Major funding was provided by the Network Modeling and Simulation Program of the Defense Advanced Research Projects Agency (DARPA) and the National Science Foundation. The cluster computing platforms at Georgia Tech were obtained through a grant from Intel.


Story Source:

The above story is based on materials provided by Georgia Institute Of Technology. Note: Materials may be edited for content and length.


Cite This Page:

Georgia Institute Of Technology. "Researchers Create The World's Fastest Detailed Computer Simulations Of The Internet." ScienceDaily. ScienceDaily, 12 August 2003. <www.sciencedaily.com/releases/2003/08/030811070811.htm>.
Georgia Institute Of Technology. (2003, August 12). Researchers Create The World's Fastest Detailed Computer Simulations Of The Internet. ScienceDaily. Retrieved December 19, 2014 from www.sciencedaily.com/releases/2003/08/030811070811.htm
Georgia Institute Of Technology. "Researchers Create The World's Fastest Detailed Computer Simulations Of The Internet." ScienceDaily. www.sciencedaily.com/releases/2003/08/030811070811.htm (accessed December 19, 2014).

Share This


More From ScienceDaily



More Computers & Math News

Friday, December 19, 2014

Featured Research

from universities, journals, and other organizations


Featured Videos

from AP, Reuters, AFP, and other news services

After Sony Hack, What's Next?

After Sony Hack, What's Next?

Reuters - US Online Video (Dec. 19, 2014) The hacking attack on Sony Pictures has U.S. government officials weighing their response to the cyber-attack. Linda So reports. Video provided by Reuters
Powered by NewsLook.com
Navy Unveils Robot Fish

Navy Unveils Robot Fish

Reuters - Light News Video Online (Dec. 18, 2014) The U.S. Navy unveils an underwater device that mimics the movement of a fish. Tara Cleary reports. Video provided by Reuters
Powered by NewsLook.com
How 2014 Shaped The Future Of The Internet

How 2014 Shaped The Future Of The Internet

Newsy (Dec. 18, 2014) It has been a long, busy year for Net Neutrality. The stage is set for an expected landmark FCC decision sometime in 2015. Video provided by Newsy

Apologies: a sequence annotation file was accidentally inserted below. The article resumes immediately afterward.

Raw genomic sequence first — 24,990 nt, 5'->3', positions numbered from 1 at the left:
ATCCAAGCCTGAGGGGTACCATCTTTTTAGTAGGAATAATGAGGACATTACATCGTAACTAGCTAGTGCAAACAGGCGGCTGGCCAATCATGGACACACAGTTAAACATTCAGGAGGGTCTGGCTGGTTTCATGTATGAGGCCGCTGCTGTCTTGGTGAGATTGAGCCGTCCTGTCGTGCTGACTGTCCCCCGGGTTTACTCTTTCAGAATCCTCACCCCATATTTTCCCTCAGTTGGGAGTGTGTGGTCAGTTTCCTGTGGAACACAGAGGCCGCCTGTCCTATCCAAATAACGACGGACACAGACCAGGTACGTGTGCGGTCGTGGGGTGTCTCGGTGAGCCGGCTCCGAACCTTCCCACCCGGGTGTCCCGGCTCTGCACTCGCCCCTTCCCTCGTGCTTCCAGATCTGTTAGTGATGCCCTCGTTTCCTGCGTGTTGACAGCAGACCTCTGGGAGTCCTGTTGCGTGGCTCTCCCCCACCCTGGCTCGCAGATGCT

Powered by NewsLook.com
White House: Sony Hack a 'serious National Security Matter'

White House: Sony Hack a 'serious National Security Matter'

AFP (Dec. 18, 2014) White House spokesperson Josh Earnest says cyber attacks that ultimately prompted Sony Pictures to scrap the release of a madcap comedy about North Korea are a "serious national security matter." Duration: 00:35 Video provided by AFP
Powered by NewsLook.com

Search ScienceDaily

Number of stories in archives: 140,361

Find with keyword(s):
Enter a keyword or phrase to search ScienceDaily for related topics and research stories.

Save/Print:
Share:

Breaking News:

Strange & Offbeat Stories


Space & Time

Matter & Energy

Computers & Math

In Other News

... from NewsDaily.com

Science News

Health News

Environment News

Technology News



Save/Print:
Share:

Free Subscriptions


Get the latest science news with ScienceDaily's free email newsletters, updated daily and weekly. Or view hourly updated newsfeeds in your RSS reader:

Get Social & Mobile


Keep up to date with the latest news from ScienceDaily via social networks and mobile apps:

Have Feedback?


Tell us what you think of ScienceDaily -- we welcome both positive and negative comments. Have any problems using the site? Questions?
Mobile: iPhone Android Web
Follow: Facebook Twitter Google+
Subscribe: RSS Feeds Email Newsletters
Latest Headlines Health & Medicine Mind & Brain Space & Time Matter & Energy Computers & Math Plants & Animals Earth & Climate Fossils & Ruins